Today, Amazon.com announced that the internet retailer's long search for a second headquarters, or HQ2, had come to an end. In a surprise, Amazon decided to build two headquarters in Long Island City in Queens New York City and the other in the Crystal City area of Arlington, Virginia, outside of Washington, D.C. The announcement ended a year-long bidding process as hundreds of cities competed for the tens of thousands of jobs and expected $5 billion investment Amazon is expected to bring.
We talked to Economics professor and urban econ expert Fred Smith who has followed the HQ2 process closely.
Are you surprised that Amazon decided to split HQ2 among two cities?
I'm a bit surprised, but it's a smart move for Amazon. They are establishing a presence in the political and economic capitals of the United States. It's hard to argue with those choices.
Was the original scope of a single second headquarters simply out of reach for any single city?
No, I don't think so. I think it came down to Amazon wanting a presence in New York and Washington. Atlanta (to name one finalist) could certainly have handled the impact that Amazon's HQ2 would have had on the city. There would have been challenges if HQ2 had been placed in a single city, but a metropolitan area like Atlanta would have been able to overcome those challenges.
Why NYC and DC? Both are already expensive, crowded cities. Amazon could certainly have done this in cheaper, more flexible locales, right?
NYC and Northern Virginia (Washington, DC) are certainly high cost-of-living choices, and Amazon could have established HQ2 in a city with a lower cost of living. However, cost of living doesn't seem to have been a major concern for Amazon and I would argue that it shouldn't have been. It is important to remember that Amazon will be looking to attract a highly skilled workforce. These jobs will pay well, and the workers who will fill these positions are likely to be attracted to the world-class amenities that these cities offer.
Moreover, urban economists would tell you that the "crowded" nature of these cities is likely to be a good thing for Amazon. These labor markets will be full of high-quality job candidates for Amazon, and Amazon should have a relatively easy time finding workers who are excellent fits for their job openings.
As for the "cost" to Amazon of building in these two locations, it remains to be seen what the "true cost" will be. We don't yet know what kind of incentives Amazon has been offered. They may eventually enjoy tax breaks, subsidies for infrastructure construction, or other "perks" that will make it cheaper to build and operate in these two locations than it might otherwise appear.
Why do you think AMZ passed on Raleigh, the only finalist city in the Carolinas?
Having three fantastic research universities in close proximity to each other was surely very appealing, but I'm not sure that Raleigh was ever in the running. Shortly after the list of 20 finalists was announced, speculation centered on a handful of finalists that were viewed as being the most likely locations for HQ2. Atlanta, the Washington metropolitan area, and the New York metropolitan area were viewed as especially strong contenders. You heard very little buzz about some of the smaller cities on the list—Pittsburgh, Columbus, Indianapolis, Nashville, and Raleigh. These are great cities, but it is hard to argue that they have the world-class amenities Washington and New York have.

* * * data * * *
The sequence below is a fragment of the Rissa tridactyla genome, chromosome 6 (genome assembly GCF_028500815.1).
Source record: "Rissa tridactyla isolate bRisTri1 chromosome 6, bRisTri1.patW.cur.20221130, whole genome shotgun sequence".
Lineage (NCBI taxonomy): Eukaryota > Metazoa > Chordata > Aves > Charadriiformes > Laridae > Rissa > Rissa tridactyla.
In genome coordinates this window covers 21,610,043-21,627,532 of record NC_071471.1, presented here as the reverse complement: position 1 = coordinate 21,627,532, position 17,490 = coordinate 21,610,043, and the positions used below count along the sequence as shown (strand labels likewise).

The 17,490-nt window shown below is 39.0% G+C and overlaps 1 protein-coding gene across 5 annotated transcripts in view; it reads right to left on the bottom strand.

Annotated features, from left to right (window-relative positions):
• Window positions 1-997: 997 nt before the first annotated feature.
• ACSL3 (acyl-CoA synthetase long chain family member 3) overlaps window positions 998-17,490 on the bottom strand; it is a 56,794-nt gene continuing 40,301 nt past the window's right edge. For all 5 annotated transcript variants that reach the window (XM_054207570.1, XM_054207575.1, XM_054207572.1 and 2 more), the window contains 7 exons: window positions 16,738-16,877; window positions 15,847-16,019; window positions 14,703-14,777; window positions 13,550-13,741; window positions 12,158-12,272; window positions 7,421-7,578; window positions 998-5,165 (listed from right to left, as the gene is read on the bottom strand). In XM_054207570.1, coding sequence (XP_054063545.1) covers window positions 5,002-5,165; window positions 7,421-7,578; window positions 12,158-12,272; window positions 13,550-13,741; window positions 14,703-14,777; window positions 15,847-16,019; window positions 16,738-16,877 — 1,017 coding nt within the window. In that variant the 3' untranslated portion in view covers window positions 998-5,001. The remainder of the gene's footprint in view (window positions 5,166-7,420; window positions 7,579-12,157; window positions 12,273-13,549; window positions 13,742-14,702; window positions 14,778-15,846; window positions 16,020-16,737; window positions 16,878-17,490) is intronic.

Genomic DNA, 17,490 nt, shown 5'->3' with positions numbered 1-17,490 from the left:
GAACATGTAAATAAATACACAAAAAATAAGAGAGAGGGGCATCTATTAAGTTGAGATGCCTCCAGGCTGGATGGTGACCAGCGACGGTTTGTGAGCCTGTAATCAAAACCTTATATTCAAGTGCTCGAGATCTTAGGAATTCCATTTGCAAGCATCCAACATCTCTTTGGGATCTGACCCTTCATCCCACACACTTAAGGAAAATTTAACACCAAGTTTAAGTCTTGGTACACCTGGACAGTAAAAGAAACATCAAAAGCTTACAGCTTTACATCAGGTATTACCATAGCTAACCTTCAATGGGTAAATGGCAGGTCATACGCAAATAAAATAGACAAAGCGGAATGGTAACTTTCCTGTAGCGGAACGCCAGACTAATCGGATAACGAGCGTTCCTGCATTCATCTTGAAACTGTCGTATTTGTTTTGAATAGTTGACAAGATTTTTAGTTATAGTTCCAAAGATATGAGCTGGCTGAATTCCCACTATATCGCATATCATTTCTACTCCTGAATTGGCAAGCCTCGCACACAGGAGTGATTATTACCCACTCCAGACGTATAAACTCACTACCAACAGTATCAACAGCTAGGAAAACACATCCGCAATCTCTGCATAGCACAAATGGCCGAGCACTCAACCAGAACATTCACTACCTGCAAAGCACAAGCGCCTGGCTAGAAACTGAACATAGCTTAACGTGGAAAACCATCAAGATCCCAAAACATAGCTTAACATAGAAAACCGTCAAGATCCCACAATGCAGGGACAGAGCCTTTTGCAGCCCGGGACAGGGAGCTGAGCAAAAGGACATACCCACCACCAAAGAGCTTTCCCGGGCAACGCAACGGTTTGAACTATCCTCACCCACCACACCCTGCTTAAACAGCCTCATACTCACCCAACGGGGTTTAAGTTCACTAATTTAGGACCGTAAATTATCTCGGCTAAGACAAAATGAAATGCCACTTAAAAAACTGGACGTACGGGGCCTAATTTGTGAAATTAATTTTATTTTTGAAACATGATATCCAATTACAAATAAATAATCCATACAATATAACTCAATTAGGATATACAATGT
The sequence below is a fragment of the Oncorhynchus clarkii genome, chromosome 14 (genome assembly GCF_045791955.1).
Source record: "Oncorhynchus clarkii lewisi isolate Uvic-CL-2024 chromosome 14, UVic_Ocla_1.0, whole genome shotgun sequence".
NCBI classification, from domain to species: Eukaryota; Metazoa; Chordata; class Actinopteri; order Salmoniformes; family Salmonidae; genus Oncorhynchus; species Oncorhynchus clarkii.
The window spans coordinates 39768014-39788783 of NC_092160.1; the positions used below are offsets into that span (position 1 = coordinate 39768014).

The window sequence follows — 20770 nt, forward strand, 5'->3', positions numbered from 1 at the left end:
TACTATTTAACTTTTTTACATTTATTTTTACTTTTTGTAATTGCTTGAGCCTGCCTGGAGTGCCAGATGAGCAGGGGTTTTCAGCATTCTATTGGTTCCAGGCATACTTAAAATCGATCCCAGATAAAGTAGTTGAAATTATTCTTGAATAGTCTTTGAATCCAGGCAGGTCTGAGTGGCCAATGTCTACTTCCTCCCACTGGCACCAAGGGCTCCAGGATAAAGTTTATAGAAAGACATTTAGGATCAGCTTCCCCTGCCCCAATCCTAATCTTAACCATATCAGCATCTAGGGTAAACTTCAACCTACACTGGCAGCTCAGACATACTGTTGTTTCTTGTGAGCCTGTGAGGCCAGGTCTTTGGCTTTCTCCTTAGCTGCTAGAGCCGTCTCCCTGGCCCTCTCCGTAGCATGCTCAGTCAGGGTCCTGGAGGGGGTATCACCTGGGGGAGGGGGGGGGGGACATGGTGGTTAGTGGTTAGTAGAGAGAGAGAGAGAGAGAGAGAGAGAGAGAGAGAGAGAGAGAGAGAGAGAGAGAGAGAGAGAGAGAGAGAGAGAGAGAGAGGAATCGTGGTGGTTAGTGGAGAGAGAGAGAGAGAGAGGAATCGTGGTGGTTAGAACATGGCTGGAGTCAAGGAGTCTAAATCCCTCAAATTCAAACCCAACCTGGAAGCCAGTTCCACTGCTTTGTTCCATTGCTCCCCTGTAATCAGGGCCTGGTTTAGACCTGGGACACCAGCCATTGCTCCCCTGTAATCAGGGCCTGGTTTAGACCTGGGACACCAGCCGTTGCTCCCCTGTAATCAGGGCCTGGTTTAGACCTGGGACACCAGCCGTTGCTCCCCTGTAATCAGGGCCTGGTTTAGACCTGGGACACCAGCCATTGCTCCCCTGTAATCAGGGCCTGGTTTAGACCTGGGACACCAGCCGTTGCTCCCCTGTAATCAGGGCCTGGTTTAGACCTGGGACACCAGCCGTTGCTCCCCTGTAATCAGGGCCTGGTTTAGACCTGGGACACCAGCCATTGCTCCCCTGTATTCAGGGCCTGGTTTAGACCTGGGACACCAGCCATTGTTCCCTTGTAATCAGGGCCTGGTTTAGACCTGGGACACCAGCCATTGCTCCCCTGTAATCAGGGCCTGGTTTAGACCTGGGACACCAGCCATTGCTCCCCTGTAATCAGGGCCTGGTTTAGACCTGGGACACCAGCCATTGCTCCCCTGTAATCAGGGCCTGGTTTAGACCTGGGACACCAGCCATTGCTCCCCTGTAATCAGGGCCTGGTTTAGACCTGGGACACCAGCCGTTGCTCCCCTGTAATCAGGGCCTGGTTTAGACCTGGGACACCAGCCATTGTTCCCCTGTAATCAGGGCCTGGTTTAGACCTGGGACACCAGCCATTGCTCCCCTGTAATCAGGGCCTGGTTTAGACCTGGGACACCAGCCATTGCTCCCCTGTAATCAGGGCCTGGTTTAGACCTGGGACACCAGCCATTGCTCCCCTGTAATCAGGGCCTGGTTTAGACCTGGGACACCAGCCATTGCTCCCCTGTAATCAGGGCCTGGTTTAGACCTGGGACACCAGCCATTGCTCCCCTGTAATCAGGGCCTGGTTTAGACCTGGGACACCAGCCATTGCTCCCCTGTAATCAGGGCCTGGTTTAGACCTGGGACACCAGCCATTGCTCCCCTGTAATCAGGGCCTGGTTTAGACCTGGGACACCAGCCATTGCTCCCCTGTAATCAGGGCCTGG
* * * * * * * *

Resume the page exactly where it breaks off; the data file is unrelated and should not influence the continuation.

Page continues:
What do the other 237 cities do now?
Although many cities kept their HQ2 bids under wraps, enough information has been released from cities like Newark that cities will use the bids as signaling opportunities. Basically, the work that went into the bids won't go unused; other companies will be looking for new homes and friendly markets. The bids show very clearly just how far some cities are willing to go to attract business.
We all know that HQ2 is expected to bring jobs and investments to the winning city. What unexpected effects might HQ2 have on its new home?
I'm very interested to see how the new headquarters will impact the higher-ed institutions nearby. Amazon will instantly redefine the job market in its new home and it will be looking for people with specific technology-related skills that math and computer science departments produce. So, the big institutions near HQ2 will have an extraordinary opportunity to work with Amazon to meet the company's needs and that may lead to new funding and partnership opportunities.
The length of Amazon's search opened the door to some relatively contrarian looks at the "Amazon effect," as people pointed to skyrocketing rent and traffic congestion in Seattle as the flip side of Amazon's growth. How should the winning cities handle the stresses AMZ will bring?
First, I think any city would choose high rents and traffic brought on by growth instead of stagnation. Those are indeed problems but they are the kind of problems any city wants to face.
That said, these investments have the power to transform a city. Can the new headquarters serve as an integrator, promoting new opportunity for demographic overlap? By building in an area with high accessibility and diverse populations, like Queens and to a lesser extent, Northern Virginia, Amazon is positioning itself well to become a part of the fabric of both communities.